PERSPECTIVE: Buyout of Xfm flies in face of licensing for listener choice

In a world where media mergers and takeovers come along as often as editors of the Independent, most barely cause a flicker of an eyebrow.

In a world where media mergers and takeovers come along as often as

editors of the Independent, most barely cause a flicker of an


But last week’s acquisition of Xfm by Capital Radio sent both my

eyebrows skywards.

When Xfm launched last year, I for one bought into its promise to offer

something a little bit different from the mainstream radio fare. Yet

it’s less than a year down the line and Xfm has, literally, sold out to

Capital Radio, which, ironically, lost to Xfm when the licence came up

for grabs.

And it’s a real shame.

When Xfm won its licence to provide an alternative rock radio format, I

visited the station’s quirky little office in Charlotte Street and

shared the bubbly with young, beaming enthusiasts for whom the award

represented a triumph after years of restricted service licences and two

failed bids. The ad industry got behind the station, too, hoping it

would satisfy an underserved sector and expand commercial radio


That this passionate belief and tangible support should have ended so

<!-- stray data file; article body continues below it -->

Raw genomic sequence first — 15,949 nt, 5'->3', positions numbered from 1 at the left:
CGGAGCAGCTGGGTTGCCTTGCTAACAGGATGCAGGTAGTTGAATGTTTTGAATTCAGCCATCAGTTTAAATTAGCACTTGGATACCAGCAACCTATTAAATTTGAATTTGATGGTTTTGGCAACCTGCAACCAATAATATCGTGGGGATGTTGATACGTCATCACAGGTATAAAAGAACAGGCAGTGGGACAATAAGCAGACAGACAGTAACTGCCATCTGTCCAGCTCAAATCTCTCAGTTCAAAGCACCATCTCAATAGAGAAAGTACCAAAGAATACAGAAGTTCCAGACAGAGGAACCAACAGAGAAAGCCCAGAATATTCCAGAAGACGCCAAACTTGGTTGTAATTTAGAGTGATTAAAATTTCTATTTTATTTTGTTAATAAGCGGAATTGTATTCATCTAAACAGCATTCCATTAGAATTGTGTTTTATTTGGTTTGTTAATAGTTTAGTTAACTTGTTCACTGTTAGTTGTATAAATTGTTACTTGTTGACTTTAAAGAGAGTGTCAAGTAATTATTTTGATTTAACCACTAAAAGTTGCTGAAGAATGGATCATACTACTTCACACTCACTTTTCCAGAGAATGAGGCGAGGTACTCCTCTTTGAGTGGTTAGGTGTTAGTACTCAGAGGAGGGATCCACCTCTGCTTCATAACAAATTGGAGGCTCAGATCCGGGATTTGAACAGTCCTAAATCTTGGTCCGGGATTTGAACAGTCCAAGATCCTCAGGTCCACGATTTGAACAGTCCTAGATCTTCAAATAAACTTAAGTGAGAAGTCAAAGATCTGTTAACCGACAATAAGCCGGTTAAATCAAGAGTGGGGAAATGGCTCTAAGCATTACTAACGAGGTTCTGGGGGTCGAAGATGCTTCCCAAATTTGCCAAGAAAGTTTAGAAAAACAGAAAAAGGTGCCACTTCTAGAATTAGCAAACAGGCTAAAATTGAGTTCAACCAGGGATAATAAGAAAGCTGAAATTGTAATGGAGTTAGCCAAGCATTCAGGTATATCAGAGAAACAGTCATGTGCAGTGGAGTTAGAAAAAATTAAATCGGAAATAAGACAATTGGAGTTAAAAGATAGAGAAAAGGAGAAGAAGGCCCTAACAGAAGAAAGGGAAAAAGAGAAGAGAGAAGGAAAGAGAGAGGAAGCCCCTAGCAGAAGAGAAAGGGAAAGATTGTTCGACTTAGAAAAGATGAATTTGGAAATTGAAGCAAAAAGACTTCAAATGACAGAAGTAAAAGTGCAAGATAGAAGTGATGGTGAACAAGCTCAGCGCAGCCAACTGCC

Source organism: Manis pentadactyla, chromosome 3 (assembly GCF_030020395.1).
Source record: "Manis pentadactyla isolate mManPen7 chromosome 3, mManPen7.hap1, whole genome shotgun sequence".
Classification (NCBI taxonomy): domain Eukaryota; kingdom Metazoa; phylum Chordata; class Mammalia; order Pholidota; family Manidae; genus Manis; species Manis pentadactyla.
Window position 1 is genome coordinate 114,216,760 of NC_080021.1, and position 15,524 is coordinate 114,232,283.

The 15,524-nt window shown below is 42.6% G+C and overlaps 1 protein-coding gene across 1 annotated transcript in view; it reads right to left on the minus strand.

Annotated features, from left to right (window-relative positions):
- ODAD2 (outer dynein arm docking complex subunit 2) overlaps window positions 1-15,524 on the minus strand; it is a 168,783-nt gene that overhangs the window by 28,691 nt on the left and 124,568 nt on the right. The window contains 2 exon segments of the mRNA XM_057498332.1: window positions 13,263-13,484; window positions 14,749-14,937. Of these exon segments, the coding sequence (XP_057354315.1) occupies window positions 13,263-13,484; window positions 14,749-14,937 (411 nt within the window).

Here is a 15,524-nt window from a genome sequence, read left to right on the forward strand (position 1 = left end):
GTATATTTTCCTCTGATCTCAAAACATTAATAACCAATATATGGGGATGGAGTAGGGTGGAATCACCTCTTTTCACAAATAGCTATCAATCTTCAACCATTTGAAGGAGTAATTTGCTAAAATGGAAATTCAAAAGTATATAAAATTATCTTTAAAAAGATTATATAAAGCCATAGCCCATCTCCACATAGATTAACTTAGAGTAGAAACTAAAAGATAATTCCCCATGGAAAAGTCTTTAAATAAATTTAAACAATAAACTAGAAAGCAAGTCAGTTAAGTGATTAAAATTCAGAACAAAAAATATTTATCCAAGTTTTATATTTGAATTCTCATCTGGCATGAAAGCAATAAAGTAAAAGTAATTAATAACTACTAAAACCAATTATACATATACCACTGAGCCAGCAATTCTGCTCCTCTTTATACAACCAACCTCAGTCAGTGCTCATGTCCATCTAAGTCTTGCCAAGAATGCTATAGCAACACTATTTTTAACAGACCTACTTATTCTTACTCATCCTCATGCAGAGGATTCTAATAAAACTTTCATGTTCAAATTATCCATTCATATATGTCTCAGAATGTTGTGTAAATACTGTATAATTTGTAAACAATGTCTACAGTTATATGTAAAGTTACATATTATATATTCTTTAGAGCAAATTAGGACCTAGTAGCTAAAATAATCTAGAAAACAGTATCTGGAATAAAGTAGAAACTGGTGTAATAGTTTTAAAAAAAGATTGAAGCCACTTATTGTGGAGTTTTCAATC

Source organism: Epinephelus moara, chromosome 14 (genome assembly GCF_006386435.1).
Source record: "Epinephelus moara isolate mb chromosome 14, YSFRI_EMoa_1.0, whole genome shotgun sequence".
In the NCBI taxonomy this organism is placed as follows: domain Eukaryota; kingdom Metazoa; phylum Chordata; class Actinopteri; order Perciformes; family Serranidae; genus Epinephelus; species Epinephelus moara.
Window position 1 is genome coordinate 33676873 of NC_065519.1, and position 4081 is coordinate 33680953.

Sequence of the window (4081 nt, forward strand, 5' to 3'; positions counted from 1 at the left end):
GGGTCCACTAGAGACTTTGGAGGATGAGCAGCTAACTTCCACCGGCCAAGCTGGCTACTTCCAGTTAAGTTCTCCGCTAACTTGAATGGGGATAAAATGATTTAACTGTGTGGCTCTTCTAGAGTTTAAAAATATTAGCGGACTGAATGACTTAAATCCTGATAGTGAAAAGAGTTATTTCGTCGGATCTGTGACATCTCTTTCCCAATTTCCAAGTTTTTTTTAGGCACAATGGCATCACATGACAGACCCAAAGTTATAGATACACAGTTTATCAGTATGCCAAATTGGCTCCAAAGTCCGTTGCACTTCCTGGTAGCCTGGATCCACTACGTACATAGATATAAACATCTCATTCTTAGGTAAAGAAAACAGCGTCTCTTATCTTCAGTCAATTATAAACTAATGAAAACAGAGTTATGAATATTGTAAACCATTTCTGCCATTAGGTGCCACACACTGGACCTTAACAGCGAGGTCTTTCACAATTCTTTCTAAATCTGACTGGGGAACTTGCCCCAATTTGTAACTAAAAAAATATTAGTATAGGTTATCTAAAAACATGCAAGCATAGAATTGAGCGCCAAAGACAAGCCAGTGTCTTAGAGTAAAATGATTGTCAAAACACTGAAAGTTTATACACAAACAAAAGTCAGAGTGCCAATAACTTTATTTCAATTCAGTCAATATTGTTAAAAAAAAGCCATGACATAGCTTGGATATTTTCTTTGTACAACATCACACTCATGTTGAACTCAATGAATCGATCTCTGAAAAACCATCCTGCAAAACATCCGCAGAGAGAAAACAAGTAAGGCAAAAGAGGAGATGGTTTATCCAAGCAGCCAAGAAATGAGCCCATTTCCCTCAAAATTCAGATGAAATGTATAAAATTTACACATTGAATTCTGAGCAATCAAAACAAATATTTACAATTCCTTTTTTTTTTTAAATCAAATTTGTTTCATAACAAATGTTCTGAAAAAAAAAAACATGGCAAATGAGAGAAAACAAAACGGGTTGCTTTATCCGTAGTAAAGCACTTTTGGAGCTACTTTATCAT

soon in a sell-out to the market’s dominant player and a station hardly

known for its experience of niche radio is a travesty.

I know both Capital and Xfm will rush to reassure all concerned that

more investment and resource will make Xfm bigger and better while

remaining true to its vision. Yet, while Chris Parry, founder and

visionary behind the station, will continue as a director, you can

already feel him slipping away. And the station’s idiosyncratic offices

will be left behind in favour of Capital’s brash but bland Leicester

Square headquarters.

The real worry, though, is that the Radio Authority can award a licence

which is then swiftly sold on for shed loads of money. I’m sure Xfm’s

backers ploughed investment into the launch of the station, but it seems

that winning a radio licence these days is like being handed a winning

lottery ticket. Where lies the listener’s interests in such money-making


Perhaps Xfm’s losses, pounds 1.7 million last year, meant sell or shut.

If so, that suggests the Authority awarded the licence to a company

without a sound business plan and pockets deep enough to see the station

through to stability. Or perhaps there just aren’t enough listeners and

advertisers interested in alternative rock - Xfm only took 0.6 per cent

of listening in London, according to the latest figures. But surely

that’s the purpose of test research, restricted service licences and the


Actually, I’m all for letting the market decide whether a radio station

sinks or swims. If Xfm fudges its remit, becomes Capital 2, and attracts

more listeners, then good luck to it. In which case, let’s drop the

charade of trying to cater for minorities - award licences to the

highest bidder and make them non-transferable. At least that way those

listeners genuinely interested in niche radio won’t feel betrayed and

radio licences will no longer be merely a licence to print money.